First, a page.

The Lowdown is Ad Age's weekly look at news nuggets from across the world of marketing, including trends, campaign tidbits, executive comings and goings and more.
MillerCoors is poised to release an alcoholic version of aguas frescas, a traditional Mexican drink made with fruit, water and sugar. The brand is called Zumbida, according to a filing the brewer made with the Alcohol and Tobacco Tax and Trade Bureau. The label, which is in Spanish, shows a mango flavor with the words "aguas frescas" at top. "Zumbida is a traditional drink done in a distinctly American way -- a fusion," said a MillerCoors spokesman, confirming the launch.
The drink has 4.2% alcohol by volume, putting it on par with the average light beer. The label includes the words "con un toque de piquete" which means "with a touch of alcohol." Hispanics are a key audience for beer marketers and are helping drive growth for Mexican imported brands such as Corona Extra and Modelo Especial from Constellation Brands. AB InBev has sought to tap into the growth by importing to the U.S. brands it owns in Mexico, such as Montejo and Estrella Jalisco. MillerCoors does not have a Mexican beer in its portfolio. While Zumbida will be made in the U.S., not Mexico, MillerCoors seems to be aiming to gain credibility with Hispanics by referencing aqua frescas.
Here's more depressing news for the soda category: Coke, Pepsi, Sprite and Fanta all have lost brand value this year, according to a new report from Brand Finance, a business valuation and strategic consultancy. Coca-Cola held onto the top spot of the organization's ranking of 25 beverage brands, but Coke's brand value fell by 5% to $34.2 billion, according to the report. Brand Finance calculates brand value by estimating the likely future sales of a brand and calculating a "royalty rate" that represents "what the owner would have to pay for use of the brand -- assuming it were not already owned," according to a description in a press release. Pepsi's value plummeted 11%, while Coke-owned Sprite fell 5% and Coke-owned Fanta slipped by 1%. Gainers included PepsiCo's Mountain Dew, which jumped 6%. "While consumers may steer clear of carbonated drinks, Mountain Dew has evidently managed to project itself as a worthy purchase despite being carbonated. This is largely due to the fact that the brand has embraced the idea of being an energy drink, thus making the drink appealing to those who want an energy boost," Brand Finance stated.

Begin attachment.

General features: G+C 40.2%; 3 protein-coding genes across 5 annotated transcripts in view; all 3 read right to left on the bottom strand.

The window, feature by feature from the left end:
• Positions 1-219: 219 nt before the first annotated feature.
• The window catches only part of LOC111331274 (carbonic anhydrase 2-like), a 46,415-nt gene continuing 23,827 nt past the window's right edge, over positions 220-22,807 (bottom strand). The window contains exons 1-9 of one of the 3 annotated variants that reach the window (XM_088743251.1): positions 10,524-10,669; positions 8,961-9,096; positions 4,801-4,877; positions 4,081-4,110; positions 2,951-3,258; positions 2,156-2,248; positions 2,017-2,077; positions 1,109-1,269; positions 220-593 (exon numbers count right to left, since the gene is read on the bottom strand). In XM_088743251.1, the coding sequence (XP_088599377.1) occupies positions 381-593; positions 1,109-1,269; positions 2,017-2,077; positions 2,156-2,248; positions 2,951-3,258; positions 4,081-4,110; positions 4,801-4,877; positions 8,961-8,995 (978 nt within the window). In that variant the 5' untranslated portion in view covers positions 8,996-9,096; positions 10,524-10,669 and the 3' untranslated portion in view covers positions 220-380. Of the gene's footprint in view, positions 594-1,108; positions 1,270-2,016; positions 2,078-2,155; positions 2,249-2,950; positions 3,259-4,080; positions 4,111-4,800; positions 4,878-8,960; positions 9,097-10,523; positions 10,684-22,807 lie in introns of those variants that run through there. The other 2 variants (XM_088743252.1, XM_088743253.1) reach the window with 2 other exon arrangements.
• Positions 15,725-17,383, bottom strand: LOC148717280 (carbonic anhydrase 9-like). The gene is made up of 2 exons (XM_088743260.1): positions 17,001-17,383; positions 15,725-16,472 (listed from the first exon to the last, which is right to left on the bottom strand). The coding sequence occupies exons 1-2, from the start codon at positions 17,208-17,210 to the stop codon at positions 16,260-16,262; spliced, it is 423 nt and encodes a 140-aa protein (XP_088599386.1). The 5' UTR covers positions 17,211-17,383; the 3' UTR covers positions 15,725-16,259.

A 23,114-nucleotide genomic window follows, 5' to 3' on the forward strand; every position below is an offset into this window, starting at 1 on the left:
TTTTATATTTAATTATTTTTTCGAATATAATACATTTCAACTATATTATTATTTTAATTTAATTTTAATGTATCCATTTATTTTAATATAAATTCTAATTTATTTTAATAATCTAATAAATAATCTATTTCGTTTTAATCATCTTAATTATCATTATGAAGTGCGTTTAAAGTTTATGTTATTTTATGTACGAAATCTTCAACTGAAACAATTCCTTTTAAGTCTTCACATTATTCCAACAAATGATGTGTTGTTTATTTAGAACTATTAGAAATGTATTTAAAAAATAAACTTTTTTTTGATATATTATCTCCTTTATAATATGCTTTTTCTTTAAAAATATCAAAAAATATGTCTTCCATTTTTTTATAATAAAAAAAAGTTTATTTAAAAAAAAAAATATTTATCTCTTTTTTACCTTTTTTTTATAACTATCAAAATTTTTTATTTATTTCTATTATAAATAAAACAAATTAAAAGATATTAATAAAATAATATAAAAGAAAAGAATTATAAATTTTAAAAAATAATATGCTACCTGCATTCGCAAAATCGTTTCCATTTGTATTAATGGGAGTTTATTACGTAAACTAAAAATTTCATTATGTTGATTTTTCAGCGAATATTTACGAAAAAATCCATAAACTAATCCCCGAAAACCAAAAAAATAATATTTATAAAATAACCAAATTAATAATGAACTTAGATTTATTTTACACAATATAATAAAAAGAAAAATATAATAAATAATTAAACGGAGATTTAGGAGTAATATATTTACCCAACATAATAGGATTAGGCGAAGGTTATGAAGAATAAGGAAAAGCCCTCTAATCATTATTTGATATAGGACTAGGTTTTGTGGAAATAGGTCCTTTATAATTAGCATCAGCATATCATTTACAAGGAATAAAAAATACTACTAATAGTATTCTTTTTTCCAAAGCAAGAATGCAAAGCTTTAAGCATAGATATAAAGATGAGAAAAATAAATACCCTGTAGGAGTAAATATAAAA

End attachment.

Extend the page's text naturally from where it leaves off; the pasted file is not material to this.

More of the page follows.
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You can't go wrong with kids and dogs in ads. Moen has worked both into its new campaign from Havas Chicago, which won the account in December. The campaign keeps Moen's 23-year-old tagline "Buy it for looks. Buy it for life." But it focuses more on the life part, with a sentimental father-son bath-time spot breaking earlier this week and a second spot to come later featuring a dog who won't leave her owner alone in the shower (outfitted with a flexible Moen shower head that has a magnetic anchor). The new campaign is launching across TV, print, online video, online radio and social networks.
Velveeta is downsizing. The Kraft Heinz brand known for big blocks of processed cheese now has a miniature version, Velveeta Mini Blocks. The new variety has five four-ounce wrapped blocks per package, so people can use a small amount and keep unused portions sealed. "MasterChef Junior" season four winner Addison Osta Smith served as chef on Aug. 16 to promote the product. She served complimentary Cheesy Bacon Risotto, Cheesy Pulled Pork Taquitos and Cheesy Potato Waffles at New York's Blank Slate Coffee & Kitchen, which was renamed Melt for the occasion. "People know me from MasterChef Junior for my fancy desserts and miso-glazed cod, but when I'm at home with my family, we like to keep it fun and easy," Ms. Smith said in a statement, which described her as an "award-winning chef and playtime and sports enthusiast." Olson Engage worked with Velveeta on the launch.